Middle Ages

Monastery of Sant’Angelo

A new thriving organization arises based on the Benedictine Rule.

8th century

The organization of the Terra Sancti Benedicti

Between 796 and 817, the abbot Gisulfo, like his predecessors, dealt with the reconstruction of the Abbey of Montecassino, destroyed for the first time in 577 by the Lombards of Zetone. He established the new borders of Terra Sancti Benedicti1, which had reached a considerable extension thanks to Duke Gisulf II of Benevento, who in 744 donated to the abbot Petronace a vast territorial portion around the abbey1-2. Gisulfo also took care of the land reorganization of the monastery's estates and took on the urgent spiritual assistance of the surrounding populations1-2. For this reason, he reclaimed a marshy area near the Rapido, enlarged the monastery of the Saviour at the foot of Montecassino and established the manorial organization in the Land of Saint Benedict with the construction of the cellæ2.

Picture: Duke Gisulf II of Benevento, 1666, marble, Cassino (FR), Abbey of Montecassino, Cloister of the Benefactors.

8th-9th century

The Cellæ

The cellæ, also defined as “minor churches” or “small monasteries”, were Benedictine organizations based on the manorial system where peasants could work and take part of the harvest1. The first cellæ that arose in the Land of Saint Benedict were the cella of Sant’Angelo in Valleluce and the cella of Sant’Apollinare in the “Albiano” locality. Each one of them constituted a curtis and the monastery of the Saviour served as a curtis maior, on which they depended3. For their foundation, the most fertile or most populated areas were chosen, in order to assist as many inhabitants as possible. Among these there was also a skilled workforce, capable of carrying out the work that the artistic enterprise required1-2. Valleluce, however, was certainly chosen because it was hidden by the hills, which made it safer from possible incursions3.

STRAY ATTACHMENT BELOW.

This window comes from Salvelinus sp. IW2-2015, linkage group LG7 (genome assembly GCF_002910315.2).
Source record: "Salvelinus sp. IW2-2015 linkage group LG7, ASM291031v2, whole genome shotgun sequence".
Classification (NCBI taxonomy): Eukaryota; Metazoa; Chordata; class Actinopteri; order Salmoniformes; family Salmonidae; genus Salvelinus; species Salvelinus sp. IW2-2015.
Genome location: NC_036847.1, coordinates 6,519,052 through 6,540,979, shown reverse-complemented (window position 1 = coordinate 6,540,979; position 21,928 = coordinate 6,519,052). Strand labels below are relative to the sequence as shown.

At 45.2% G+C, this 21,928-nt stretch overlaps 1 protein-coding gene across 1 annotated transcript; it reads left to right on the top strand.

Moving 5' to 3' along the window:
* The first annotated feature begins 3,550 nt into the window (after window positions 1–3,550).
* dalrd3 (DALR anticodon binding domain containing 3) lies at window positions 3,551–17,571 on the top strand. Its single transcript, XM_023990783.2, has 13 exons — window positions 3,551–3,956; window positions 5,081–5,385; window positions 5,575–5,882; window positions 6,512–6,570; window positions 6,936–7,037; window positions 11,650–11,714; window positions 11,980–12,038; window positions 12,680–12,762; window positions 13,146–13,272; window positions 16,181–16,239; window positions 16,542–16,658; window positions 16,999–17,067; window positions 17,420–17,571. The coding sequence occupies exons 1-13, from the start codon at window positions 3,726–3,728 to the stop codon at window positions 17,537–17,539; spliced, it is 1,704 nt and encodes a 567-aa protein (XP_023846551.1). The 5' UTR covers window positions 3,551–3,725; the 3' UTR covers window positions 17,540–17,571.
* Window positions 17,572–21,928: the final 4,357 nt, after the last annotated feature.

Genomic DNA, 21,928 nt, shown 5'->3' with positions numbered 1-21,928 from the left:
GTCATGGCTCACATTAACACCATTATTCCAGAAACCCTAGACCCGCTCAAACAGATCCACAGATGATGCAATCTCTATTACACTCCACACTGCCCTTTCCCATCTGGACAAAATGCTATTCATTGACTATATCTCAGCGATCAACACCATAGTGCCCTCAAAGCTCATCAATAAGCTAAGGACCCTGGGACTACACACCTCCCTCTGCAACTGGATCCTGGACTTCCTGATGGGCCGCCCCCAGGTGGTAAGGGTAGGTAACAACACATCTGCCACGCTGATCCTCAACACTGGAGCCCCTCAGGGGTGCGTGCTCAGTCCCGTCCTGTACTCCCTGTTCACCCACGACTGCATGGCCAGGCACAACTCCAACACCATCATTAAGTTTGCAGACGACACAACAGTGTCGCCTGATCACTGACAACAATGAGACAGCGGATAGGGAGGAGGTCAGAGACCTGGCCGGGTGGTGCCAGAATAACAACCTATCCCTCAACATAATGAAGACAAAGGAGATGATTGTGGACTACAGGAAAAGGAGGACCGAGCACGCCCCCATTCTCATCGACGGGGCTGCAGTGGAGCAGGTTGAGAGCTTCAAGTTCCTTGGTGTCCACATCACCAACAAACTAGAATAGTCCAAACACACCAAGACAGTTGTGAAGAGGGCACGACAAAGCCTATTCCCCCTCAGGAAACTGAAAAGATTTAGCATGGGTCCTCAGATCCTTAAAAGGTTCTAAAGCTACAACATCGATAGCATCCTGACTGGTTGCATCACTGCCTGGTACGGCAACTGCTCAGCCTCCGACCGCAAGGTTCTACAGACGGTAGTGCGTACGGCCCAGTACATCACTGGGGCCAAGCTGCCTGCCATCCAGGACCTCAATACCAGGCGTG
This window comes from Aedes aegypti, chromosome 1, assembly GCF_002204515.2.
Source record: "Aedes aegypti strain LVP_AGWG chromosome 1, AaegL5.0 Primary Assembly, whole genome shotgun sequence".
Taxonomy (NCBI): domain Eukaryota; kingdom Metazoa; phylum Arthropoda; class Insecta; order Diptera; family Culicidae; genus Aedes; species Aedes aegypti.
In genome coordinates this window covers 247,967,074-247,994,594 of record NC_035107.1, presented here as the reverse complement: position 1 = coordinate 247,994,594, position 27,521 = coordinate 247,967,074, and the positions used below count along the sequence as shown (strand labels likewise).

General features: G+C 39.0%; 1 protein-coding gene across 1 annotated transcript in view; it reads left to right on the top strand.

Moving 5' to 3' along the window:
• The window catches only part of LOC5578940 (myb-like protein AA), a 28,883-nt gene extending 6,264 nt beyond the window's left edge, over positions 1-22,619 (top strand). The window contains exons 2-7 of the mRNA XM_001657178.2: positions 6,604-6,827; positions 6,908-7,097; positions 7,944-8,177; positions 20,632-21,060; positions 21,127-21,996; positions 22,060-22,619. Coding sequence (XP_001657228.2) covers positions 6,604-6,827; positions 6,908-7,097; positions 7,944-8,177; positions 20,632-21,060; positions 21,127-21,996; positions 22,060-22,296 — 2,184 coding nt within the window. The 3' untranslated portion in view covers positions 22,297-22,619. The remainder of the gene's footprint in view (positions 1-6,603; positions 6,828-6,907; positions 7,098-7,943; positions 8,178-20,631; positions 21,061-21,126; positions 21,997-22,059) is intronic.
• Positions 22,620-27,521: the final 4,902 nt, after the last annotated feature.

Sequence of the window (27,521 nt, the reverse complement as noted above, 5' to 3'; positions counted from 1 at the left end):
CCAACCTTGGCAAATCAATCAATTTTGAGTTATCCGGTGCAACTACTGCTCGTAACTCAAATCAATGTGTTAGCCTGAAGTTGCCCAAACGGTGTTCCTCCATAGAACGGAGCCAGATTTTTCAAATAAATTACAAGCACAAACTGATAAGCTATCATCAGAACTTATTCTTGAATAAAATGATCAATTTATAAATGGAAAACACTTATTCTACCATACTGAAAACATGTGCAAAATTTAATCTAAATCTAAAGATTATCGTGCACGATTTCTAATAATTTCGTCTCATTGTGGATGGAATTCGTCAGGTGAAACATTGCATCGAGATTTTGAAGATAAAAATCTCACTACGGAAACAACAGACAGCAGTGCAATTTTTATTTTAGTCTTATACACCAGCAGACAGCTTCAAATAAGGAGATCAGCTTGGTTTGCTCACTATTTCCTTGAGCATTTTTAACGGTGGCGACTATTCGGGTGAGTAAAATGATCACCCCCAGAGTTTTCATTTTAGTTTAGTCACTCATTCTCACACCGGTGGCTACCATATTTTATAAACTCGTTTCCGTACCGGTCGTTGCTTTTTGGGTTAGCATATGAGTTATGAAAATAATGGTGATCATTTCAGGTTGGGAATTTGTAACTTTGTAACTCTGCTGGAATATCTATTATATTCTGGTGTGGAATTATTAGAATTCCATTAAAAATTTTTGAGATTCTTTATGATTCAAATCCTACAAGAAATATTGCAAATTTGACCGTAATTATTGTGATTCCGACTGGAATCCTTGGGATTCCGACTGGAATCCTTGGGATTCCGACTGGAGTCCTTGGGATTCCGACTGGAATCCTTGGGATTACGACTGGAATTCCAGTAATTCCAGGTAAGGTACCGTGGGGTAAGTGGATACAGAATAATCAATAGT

Map: Emilio PISTILLI, From the Land of S .Benedict to the Diocese of Sora, in “Studi Cassinati”, 2016.

8th-9th Century

Structure of the Cellæ

To each cella there were land annexes divided into different types. The first land was the pars dominica, worked directly by the Benedictines of the local coenobium or by employees called “angarari”, who were obliged to lend a certain number of working days during the year called “angariæ”. The second was the pars massaricia, intended for the colonists and the free peasants who gave part of their harvest to the monastery. Finally, there was the partis pertinentiæ, consisting of woods, meadows and pastures that satisfied the primary needs of the inhabitants2-4. This economic organization, somehow, was the continuation of the agrarian system of the ancient pagus3. In this way, each cella guaranteed itself a self-sufficient economy which, not surprisingly, corresponded with the spirit of the Benedictine Rule itself2.

10th century

Encastellation Era

Less than a century later, the manorial system was suddenly interrupted after another ferocious invasion; this time by the Saracens who, in 883, sacked the cellæ and destroyed the Abbey of Montecassino for the second time. The forty years that followed these events were marked by a great insecurity, a social crisis and the retreat of cultivated areas. After the victory in the Battle of Garigliano in 915, there was a resumption of control over the territory. In 967 Prince Pandolfo I granted the new abbot Aligerno the Ius Munitionis, which was the right to freely fortify the inhabitants of the Terra Sancti Benedicti. The cellæ became the main fulcrums of the repopulation and the base of the castrum2.